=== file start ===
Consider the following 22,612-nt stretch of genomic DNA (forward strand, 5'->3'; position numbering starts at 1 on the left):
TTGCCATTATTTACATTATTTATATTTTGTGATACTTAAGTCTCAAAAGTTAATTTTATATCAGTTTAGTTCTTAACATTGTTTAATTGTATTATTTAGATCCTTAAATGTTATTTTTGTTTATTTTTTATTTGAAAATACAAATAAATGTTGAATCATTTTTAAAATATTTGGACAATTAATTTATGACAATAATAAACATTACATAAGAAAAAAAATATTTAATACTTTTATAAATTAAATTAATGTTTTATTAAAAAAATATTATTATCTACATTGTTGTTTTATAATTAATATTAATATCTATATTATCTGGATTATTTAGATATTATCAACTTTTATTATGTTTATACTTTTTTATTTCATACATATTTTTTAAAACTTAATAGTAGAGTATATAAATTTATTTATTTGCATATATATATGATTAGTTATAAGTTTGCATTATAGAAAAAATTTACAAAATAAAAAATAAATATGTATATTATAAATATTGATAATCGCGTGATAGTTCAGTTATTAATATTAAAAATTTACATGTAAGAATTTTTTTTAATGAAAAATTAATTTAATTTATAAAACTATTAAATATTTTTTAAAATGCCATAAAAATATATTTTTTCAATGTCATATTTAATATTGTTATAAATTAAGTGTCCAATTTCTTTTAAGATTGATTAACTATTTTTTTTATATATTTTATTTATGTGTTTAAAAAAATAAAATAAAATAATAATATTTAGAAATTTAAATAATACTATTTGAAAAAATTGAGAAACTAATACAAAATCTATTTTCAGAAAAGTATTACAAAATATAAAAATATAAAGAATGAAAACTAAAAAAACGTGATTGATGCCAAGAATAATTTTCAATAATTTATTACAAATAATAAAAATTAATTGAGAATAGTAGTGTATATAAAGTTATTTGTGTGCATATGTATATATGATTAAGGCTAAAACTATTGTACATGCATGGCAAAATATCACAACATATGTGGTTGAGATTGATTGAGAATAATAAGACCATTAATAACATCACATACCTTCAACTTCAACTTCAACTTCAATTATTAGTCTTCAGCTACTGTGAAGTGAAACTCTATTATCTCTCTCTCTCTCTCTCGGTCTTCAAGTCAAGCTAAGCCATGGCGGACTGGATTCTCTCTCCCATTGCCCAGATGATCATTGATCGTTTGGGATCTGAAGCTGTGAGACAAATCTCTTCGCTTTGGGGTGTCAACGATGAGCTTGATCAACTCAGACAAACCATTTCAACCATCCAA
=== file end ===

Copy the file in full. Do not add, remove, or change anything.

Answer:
Consider the following 22,612-nt stretch of genomic DNA (forward strand, 5'->3'; position numbering starts at 1 on the left):
TTGCCATTATTTACATTATTTATATTTTGTGATACTTAAGTCTCAAAAGTTAATTTTATATCAGTTTAGTTCTTAACATTGTTTAATTGTATTATTTAGATCCTTAAATGTTATTTTTGTTTATTTTTTATTTGAAAATACAAATAAATGTTGAATCATTTTTAAAATATTTGGACAATTAATTTATGACAATAATAAACATTACATAAGAAAAAAAATATTTAATACTTTTATAAATTAAATTAATGTTTTATTAAAAAAATATTATTATCTACATTGTTGTTTTATAATTAATATTAATATCTATATTATCTGGATTATTTAGATATTATCAACTTTTATTATGTTTATACTTTTTTATTTCATACATATTTTTTAAAACTTAATAGTAGAGTATATAAATTTATTTATTTGCATATATATATGATTAGTTATAAGTTTGCATTATAGAAAAAATTTACAAAATAAAAAATAAATATGTATATTATAAATATTGATAATCGCGTGATAGTTCAGTTATTAATATTAAAAATTTACATGTAAGAATTTTTTTTAATGAAAAATTAATTTAATTTATAAAACTATTAAATATTTTTTAAAATGCCATAAAAATATATTTTTTCAATGTCATATTTAATATTGTTATAAATTAAGTGTCCAATTTCTTTTAAGATTGATTAACTATTTTTTTTATATATTTTATTTATGTGTTTAAAAAAATAAAATAAAATAATAATATTTAGAAATTTAAATAATACTATTTGAAAAAATTGAGAAACTAATACAAAATCTATTTTCAGAAAAGTATTACAAAATATAAAAATATAAAGAATGAAAACTAAAAAAACGTGATTGATGCCAAGAATAATTTTCAATAATTTATTACAAATAATAAAAATTAATTGAGAATAGTAGTGTATATAAAGTTATTTGTGTGCATATGTATATATGATTAAGGCTAAAACTATTGTACATGCATGGCAAAATATCACAACATATGTGGTTGAGATTGATTGAGAATAATAAGACCATTAATAACATCACATACCTTCAACTTCAACTTCAACTTCAATTATTAGTCTTCAGCTACTGTGAAGTGAAACTCTATTATCTCTCTCTCTCTCTCTCGGTCTTCAAGTCAAGCTAAGCCATGGCGGACTGGATTCTCTCTCCCATTGCCCAGATGATCATTGATCGTTTGGGATCTGAAGCTGTGAGACAAATCTCTTCGCTTTGGGGTGTCAACGATGAGCTTGATCAACTCAGACAAACCATTTCAACCATCCAA